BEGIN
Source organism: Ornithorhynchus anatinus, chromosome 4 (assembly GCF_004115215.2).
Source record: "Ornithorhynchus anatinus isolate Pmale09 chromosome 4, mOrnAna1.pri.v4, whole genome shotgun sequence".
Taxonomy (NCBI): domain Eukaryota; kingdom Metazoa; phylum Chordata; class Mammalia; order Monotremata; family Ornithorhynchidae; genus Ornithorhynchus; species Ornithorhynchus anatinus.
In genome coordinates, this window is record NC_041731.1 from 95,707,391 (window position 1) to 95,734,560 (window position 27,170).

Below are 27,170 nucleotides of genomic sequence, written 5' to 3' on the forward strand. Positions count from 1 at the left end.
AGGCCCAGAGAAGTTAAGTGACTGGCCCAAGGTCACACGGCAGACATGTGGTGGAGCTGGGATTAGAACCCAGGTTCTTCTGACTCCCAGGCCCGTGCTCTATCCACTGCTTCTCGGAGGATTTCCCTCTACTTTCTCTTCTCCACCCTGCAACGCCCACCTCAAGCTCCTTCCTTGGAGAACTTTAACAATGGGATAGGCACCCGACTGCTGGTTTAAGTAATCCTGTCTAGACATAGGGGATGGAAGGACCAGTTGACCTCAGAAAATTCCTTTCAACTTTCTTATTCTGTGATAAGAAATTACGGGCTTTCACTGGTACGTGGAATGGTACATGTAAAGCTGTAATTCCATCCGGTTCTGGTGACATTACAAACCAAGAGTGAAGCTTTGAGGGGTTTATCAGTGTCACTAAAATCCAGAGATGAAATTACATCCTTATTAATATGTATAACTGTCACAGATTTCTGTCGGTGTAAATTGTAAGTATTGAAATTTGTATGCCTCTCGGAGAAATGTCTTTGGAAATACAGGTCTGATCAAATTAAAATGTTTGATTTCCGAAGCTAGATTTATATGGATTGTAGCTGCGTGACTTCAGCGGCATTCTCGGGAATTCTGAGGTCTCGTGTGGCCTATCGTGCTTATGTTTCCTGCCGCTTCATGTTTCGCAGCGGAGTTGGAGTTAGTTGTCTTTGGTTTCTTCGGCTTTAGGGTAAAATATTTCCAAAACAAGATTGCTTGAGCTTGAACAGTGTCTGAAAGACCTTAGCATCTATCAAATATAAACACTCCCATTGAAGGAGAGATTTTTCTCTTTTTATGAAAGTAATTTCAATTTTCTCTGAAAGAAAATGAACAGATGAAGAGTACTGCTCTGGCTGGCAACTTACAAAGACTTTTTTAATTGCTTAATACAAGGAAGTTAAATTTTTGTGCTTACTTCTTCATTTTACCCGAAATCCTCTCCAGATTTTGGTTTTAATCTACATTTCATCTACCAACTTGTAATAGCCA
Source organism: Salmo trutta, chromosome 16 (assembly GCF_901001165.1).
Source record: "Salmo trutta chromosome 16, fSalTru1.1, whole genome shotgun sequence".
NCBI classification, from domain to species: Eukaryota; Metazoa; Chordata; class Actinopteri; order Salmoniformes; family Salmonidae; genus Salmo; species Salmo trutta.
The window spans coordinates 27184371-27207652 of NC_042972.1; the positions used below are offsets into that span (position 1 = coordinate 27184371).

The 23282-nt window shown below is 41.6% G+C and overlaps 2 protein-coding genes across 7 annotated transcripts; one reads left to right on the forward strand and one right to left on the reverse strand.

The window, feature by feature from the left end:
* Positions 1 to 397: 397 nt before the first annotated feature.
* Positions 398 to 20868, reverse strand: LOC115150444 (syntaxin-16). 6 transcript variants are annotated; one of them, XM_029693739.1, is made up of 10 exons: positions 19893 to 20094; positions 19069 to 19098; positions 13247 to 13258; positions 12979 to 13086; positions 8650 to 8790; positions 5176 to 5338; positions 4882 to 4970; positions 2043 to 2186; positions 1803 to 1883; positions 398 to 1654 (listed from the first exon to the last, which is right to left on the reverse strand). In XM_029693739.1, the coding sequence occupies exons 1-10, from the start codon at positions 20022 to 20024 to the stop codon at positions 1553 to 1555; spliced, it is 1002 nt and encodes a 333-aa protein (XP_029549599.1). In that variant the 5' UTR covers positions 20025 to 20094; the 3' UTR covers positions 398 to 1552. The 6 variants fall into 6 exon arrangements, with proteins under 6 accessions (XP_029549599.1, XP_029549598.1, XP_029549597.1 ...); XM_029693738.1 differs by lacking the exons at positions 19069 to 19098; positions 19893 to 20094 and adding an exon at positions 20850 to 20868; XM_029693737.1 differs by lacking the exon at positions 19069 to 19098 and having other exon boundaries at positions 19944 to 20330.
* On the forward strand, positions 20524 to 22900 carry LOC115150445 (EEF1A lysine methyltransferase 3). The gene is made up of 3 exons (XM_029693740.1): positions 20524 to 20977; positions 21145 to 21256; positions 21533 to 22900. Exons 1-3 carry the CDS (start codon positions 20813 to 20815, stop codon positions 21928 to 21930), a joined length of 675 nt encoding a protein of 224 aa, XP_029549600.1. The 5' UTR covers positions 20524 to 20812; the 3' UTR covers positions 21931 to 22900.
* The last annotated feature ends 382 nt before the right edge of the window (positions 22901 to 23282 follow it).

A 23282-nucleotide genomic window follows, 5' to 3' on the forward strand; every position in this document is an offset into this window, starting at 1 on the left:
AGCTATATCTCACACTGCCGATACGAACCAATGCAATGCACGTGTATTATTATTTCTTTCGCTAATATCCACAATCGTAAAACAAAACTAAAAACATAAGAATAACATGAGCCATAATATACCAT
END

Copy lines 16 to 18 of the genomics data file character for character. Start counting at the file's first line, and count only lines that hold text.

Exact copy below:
* The last annotated feature ends 382 nt before the right edge of the window (positions 22901 to 23282 follow it).

A 23282-nucleotide genomic window follows, 5' to 3' on the forward strand; every position in this document is an offset into this window, starting at 1 on the left:
AGCTATATCTCACACTGCCGATACGAACCAATGCAATGCACGTGTATTATTATTTCTTTCGCTAATATCCACAATCGTAAAACAAAACTAAAAACATAAGAATAACATGAGCCATAATATACCAT